At the appropriate time, Cpt. Dodds "pulled the plug" and we started our decent. Ding, Ding, and I entered the Flt. Deck and was told that the wx in YHZ was somewhat marginal due to warm temps and fog and we're probably going to encounter some good bumps. "We're going to give it a try but be prepared for an abortion" was his statement. I briefed the crew, we stored everything, dimmed the lights and took up our positions.
The approach was indeed "bumpy" and everyone on the plane held their breaths and oooohed and aaawed as we rode down.
From my seat at the very back, I could barely see out through the pax windows but could determine that the Vis was not very good and all of a sudden, we heard the full throttle power of the engines, there was a change in pitch and up we went. Obviously, that approach wasn't successful.
As we gained altitude, Cpt. Dodds came on the PA and gave the Pax some encouraging words. They went something like this. "Well folks it looks like the Halifax weather isn't co-operating with us. It's quite cloudy out there and we've got some turbulence but because it is Christmas Eve and everyone has to be here for this important holiday, we're going to try another landing. It's our intent to get you home for Christmas." and with that, we began another descent.
In all honesty, all of us were a little nervous, including the crew so in order to help us all deal with it, in what seemed to be about 10 minutes before landing, I got on the PA and suggested that, because it was Christmas Eve after all, we should all sing a carol and with that, I asked everyone to join me and began singing Silent Night. Everyone earnestly lent their voices and as we flew through the 'bumps' and got closer to Halifax, we landed and finished the carol, as we taxied in towards the terminal building.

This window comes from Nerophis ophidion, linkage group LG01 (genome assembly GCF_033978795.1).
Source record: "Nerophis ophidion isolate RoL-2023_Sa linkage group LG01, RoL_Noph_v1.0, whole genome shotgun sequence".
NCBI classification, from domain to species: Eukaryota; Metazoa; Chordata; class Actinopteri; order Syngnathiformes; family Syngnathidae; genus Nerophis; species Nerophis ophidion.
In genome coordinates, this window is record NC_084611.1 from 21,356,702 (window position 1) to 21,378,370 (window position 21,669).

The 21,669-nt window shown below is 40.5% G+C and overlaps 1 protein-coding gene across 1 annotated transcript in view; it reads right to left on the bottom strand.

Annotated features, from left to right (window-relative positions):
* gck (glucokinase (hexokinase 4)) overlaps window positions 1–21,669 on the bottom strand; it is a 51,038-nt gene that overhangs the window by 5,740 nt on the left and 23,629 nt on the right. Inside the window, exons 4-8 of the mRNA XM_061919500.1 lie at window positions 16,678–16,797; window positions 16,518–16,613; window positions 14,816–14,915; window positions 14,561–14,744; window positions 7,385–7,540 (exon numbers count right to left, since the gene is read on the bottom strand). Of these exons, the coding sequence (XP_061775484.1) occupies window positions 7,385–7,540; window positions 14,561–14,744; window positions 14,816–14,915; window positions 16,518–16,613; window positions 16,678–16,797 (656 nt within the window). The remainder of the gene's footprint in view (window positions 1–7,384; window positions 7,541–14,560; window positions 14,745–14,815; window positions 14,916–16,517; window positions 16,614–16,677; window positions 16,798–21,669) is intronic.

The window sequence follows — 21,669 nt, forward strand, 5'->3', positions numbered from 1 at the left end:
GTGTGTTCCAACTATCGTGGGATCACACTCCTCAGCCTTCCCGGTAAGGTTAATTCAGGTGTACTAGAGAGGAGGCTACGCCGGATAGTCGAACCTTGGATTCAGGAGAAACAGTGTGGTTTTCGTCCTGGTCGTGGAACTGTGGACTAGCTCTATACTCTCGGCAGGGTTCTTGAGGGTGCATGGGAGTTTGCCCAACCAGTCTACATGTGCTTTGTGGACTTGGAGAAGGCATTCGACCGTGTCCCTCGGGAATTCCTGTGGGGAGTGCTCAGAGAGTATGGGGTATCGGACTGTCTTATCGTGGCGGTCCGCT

Upon deplaning, all the Pax sincerely thanked Cpt. Dodds and the three of us FA's standing at the front during the process even giving us some hugs as they got off.
It was a Merry Christmas for them and a rewarding experience for us.
Merry Christmas and a Happy New Year to all on the ACFamily and the NetLetter.
|Canadi>n/CP Air/PWA, Wardair, etc. People & Events |
- Compiled by Terry Baker
News and articles from days gone by gleaned from various publications from C.A.I.L.
and it's "ancestry" of contributing airlines.
Issue dated - November 1998
Extracted from the "Canadi>n Flyer" magazine
|Jack Johnson, a retired Canadian Airlines Pilot, proudly shows off his Curtiss JN-40, or "Jenny", which he rebuilt over a 21-year timespan. Jack's biplane was built in Buffalo, N.Y., in 1918 and was first used to train World War One pilots, It was later flown privately in Argentina and Uruguay before returning to the United States. On July 16th 1998, Jack's Jenny successfully returned to the skies for the first time in 70 years.|
| Calgary players hold heads high|
Our Calgary slo-pitch team captured second place in the B Division league championships after a hard-fought season. Front Row (left to right): Bob Wilson, Cindy Chrunyk, John Wright, Wes Takeuchi and Karen Marcoux with fan, Monique Armstrong. Centre (left to right): Barb Robson and Marg McPherson. Top (left to right): Dave Steinhauer, Craig Ingbrigtson, Greg MacMillan, Peter Casement, Rae Ross, Ron Ewashkiw, Karen Reija and Ron Dipasquale. Missing from the lineup for the final weekend, but who assisted in the teams second-place finish, are Brian Saunders and Walter Relja. Honorable mention goes to Debbie Wood for keeping score. A special thanks to the remaining 14 players on the teams roster for their participation throughout the year.
| Our curling team shown here won the gold medal in the Calgary Corporate Challenge in September |
Left to right: Lisa Twerdy, Crew Schedulng, Wayne Brown, Cargo; Michael Moss, Reservations; and Harold Breckenridge, Cargo.
| This hard-working Edmonton crew got together on Sept 24th to stage a Holt Renfrew fundraising luncheon,|
(but were too busy to tell us their names - anyone?)
| Ken Bjorge has sent in these three photos which he received from Capt. Terry Champion -|
Pacific Western B767 C-GPWB